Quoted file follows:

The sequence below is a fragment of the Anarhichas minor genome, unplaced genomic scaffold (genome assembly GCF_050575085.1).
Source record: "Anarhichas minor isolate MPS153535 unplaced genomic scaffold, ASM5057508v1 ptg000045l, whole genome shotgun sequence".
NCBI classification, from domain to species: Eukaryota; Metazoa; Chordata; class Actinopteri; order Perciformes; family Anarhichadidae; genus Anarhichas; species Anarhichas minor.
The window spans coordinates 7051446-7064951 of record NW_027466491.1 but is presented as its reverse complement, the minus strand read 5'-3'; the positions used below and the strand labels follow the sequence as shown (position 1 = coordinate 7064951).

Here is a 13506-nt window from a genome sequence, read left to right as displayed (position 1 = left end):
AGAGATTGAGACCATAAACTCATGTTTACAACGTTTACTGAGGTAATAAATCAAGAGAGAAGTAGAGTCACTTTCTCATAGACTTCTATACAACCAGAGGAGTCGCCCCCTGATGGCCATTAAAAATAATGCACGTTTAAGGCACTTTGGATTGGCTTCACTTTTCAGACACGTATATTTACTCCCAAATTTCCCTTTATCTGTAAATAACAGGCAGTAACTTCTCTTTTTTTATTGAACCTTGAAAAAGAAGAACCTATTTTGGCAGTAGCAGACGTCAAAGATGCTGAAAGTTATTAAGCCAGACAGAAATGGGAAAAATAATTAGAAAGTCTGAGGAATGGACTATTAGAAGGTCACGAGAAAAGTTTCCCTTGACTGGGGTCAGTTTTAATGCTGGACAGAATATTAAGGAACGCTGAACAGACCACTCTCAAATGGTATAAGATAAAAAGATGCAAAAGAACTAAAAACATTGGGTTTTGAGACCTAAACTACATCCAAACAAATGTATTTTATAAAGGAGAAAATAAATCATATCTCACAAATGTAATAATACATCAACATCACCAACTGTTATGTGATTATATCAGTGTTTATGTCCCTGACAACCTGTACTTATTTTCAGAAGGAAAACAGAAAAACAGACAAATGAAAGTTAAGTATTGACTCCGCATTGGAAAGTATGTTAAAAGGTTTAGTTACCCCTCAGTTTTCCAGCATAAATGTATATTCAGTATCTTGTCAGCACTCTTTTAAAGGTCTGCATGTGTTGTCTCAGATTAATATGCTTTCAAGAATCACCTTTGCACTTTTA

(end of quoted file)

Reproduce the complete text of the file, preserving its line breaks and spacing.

The sequence below is a fragment of the Anarhichas minor genome, unplaced genomic scaffold (genome assembly GCF_050575085.1).
Source record: "Anarhichas minor isolate MPS153535 unplaced genomic scaffold, ASM5057508v1 ptg000045l, whole genome shotgun sequence".
NCBI classification, from domain to species: Eukaryota; Metazoa; Chordata; class Actinopteri; order Perciformes; family Anarhichadidae; genus Anarhichas; species Anarhichas minor.
The window spans coordinates 7051446-7064951 of record NW_027466491.1 but is presented as its reverse complement, the minus strand read 5'-3'; the positions used below and the strand labels follow the sequence as shown (position 1 = coordinate 7064951).

Here is a 13506-nt window from a genome sequence, read left to right as displayed (position 1 = left end):
AGAGATTGAGACCATAAACTCATGTTTACAACGTTTACTGAGGTAATAAATCAAGAGAGAAGTAGAGTCACTTTCTCATAGACTTCTATACAACCAGAGGAGTCGCCCCCTGATGGCCATTAAAAATAATGCACGTTTAAGGCACTTTGGATTGGCTTCACTTTTCAGACACGTATATTTACTCCCAAATTTCCCTTTATCTGTAAATAACAGGCAGTAACTTCTCTTTTTTTATTGAACCTTGAAAAAGAAGAACCTATTTTGGCAGTAGCAGACGTCAAAGATGCTGAAAGTTATTAAGCCAGACAGAAATGGGAAAAATAATTAGAAAGTCTGAGGAATGGACTATTAGAAGGTCACGAGAAAAGTTTCCCTTGACTGGGGTCAGTTTTAATGCTGGACAGAATATTAAGGAACGCTGAACAGACCACTCTCAAATGGTATAAGATAAAAAGATGCAAAAGAACTAAAAACATTGGGTTTTGAGACCTAAACTACATCCAAACAAATGTATTTTATAAAGGAGAAAATAAATCATATCTCACAAATGTAATAATACATCAACATCACCAACTGTTATGTGATTATATCAGTGTTTATGTCCCTGACAACCTGTACTTATTTTCAGAAGGAAAACAGAAAAACAGACAAATGAAAGTTAAGTATTGACTCCGCATTGGAAAGTATGTTAAAAGGTTTAGTTACCCCTCAGTTTTCCAGCATAAATGTATATTCAGTATCTTGTCAGCACTCTTTTAAAGGTCTGCATGTGTTGTCTCAGATTAATATGCTTTCAAGAATCACCTTTGCACTTTTA